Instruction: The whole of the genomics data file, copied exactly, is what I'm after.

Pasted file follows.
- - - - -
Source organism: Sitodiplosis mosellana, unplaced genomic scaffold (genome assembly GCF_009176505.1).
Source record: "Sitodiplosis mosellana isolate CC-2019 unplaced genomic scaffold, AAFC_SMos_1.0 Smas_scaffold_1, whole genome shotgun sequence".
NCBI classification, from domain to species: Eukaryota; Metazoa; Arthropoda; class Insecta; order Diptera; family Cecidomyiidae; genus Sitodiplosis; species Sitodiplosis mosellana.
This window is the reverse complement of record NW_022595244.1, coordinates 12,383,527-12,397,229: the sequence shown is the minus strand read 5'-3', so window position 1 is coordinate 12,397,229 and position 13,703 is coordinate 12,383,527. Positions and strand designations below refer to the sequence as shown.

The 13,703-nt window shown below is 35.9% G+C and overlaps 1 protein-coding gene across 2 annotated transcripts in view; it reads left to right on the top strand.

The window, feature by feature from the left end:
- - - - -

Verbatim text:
Source organism: Sitodiplosis mosellana, unplaced genomic scaffold (genome assembly GCF_009176505.1).
Source record: "Sitodiplosis mosellana isolate CC-2019 unplaced genomic scaffold, AAFC_SMos_1.0 Smas_scaffold_1, whole genome shotgun sequence".
NCBI classification, from domain to species: Eukaryota; Metazoa; Arthropoda; class Insecta; order Diptera; family Cecidomyiidae; genus Sitodiplosis; species Sitodiplosis mosellana.
This window is the reverse complement of record NW_022595244.1, coordinates 12,383,527-12,397,229: the sequence shown is the minus strand read 5'-3', so window position 1 is coordinate 12,397,229 and position 13,703 is coordinate 12,383,527. Positions and strand designations below refer to the sequence as shown.

The 13,703-nt window shown below is 35.9% G+C and overlaps 1 protein-coding gene across 2 annotated transcripts in view; it reads left to right on the top strand.

The window, feature by feature from the left end: